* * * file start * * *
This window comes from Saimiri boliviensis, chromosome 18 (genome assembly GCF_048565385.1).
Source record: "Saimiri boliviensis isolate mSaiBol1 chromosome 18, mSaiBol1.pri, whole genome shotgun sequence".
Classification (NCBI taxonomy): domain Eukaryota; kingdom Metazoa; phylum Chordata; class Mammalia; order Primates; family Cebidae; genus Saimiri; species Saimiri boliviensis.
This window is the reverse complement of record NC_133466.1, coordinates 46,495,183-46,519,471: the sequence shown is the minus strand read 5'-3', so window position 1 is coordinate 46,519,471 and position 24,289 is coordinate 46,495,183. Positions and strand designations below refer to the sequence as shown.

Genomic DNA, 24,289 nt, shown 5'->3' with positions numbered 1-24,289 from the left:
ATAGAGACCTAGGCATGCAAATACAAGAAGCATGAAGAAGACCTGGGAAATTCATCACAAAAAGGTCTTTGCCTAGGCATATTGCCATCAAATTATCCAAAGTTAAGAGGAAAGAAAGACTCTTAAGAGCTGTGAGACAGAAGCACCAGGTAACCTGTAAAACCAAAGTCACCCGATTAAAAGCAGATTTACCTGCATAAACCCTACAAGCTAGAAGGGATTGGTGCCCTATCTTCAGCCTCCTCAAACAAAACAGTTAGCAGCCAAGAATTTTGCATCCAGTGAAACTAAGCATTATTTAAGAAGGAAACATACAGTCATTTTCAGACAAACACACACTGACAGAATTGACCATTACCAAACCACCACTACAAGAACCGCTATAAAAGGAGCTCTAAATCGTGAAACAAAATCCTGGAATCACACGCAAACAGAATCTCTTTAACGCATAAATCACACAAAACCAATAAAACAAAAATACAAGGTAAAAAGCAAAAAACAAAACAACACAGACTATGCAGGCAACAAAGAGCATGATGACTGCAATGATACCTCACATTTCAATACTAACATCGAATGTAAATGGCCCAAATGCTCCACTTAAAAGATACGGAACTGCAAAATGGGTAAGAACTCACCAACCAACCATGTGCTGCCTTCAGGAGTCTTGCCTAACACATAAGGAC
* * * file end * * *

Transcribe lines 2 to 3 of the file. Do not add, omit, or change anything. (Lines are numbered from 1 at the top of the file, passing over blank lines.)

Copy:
Source record: "Saimiri boliviensis isolate mSaiBol1 chromosome 18, mSaiBol1.pri, whole genome shotgun sequence".
Classification (NCBI taxonomy): domain Eukaryota; kingdom Metazoa; phylum Chordata; class Mammalia; order Primates; family Cebidae; genus Saimiri; species Saimiri boliviensis.